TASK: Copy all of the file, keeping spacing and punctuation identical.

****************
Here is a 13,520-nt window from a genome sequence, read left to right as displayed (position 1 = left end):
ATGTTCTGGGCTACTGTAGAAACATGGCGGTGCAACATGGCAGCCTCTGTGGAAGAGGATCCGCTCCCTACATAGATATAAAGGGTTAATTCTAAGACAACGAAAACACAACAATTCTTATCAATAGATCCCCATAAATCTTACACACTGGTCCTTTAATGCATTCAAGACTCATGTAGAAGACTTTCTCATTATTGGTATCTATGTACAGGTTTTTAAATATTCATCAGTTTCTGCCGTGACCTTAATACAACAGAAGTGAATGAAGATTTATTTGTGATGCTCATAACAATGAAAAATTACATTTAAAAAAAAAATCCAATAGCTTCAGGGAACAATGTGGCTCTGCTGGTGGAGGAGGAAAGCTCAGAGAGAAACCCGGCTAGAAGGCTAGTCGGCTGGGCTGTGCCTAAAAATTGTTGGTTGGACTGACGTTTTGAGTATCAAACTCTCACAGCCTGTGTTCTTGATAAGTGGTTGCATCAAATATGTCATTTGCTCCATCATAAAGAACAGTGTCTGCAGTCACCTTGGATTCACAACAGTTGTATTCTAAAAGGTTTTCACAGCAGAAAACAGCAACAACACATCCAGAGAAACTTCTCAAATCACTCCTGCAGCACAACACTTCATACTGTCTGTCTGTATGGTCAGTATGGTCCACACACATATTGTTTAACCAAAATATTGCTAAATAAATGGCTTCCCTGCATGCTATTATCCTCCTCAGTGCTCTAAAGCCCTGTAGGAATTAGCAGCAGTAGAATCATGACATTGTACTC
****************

Here is a 13,520-nt window from a genome sequence, read left to right as displayed (position 1 = left end):
ATGTTCTGGGCTACTGTAGAAACATGGCGGTGCAACATGGCAGCCTCTGTGGAAGAGGATCCGCTCCCTACATAGATATAAAGGGTTAATTCTAAGACAACGAAAACACAACAATTCTTATCAATAGATCCCCATAAATCTTACACACTGGTCCTTTAATGCATTCAAGACTCATGTAGAAGACTTTCTCATTATTGGTATCTATGTACAGGTTTTTAAATATTCATCAGTTTCTGCCGTGACCTTAATACAACAGAAGTGAATGAAGATTTATTTGTGATGCTCATAACAATGAAAAATTACATTTAAAAAAAAAATCCAATAGCTTCAGGGAACAATGTGGCTCTGCTGGTGGAGGAGGAAAGCTCAGAGAGAAACCCGGCTAGAAGGCTAGTCGGCTGGGCTGTGCCTAAAAATTGTTGGTTGGACTGACGTTTTGAGTATCAAACTCTCACAGCCTGTGTTCTTGATAAGTGGTTGCATCAAATATGTCATTTGCTCCATCATAAAGAACAGTGTCTGCAGTCACCTTGGATTCACAACAGTTGTATTCTAAAAGGTTTTCACAGCAGAAAACAGCAACAACACATCCAGAGAAACTTCTCAAATCACTCCTGCAGCACAACACTTCATACTGTCTGTCTGTATGGTCAGTATGGTCCACACACATATTGTTTAACCAAAATATTGCTAAATAAATGGCTTCCCTGCATGCTATTATCCTCCTCAGTGCTCTAAAGCCCTGTAGGAATTAGCAGCAGTAGAATCATGACATTGTACTC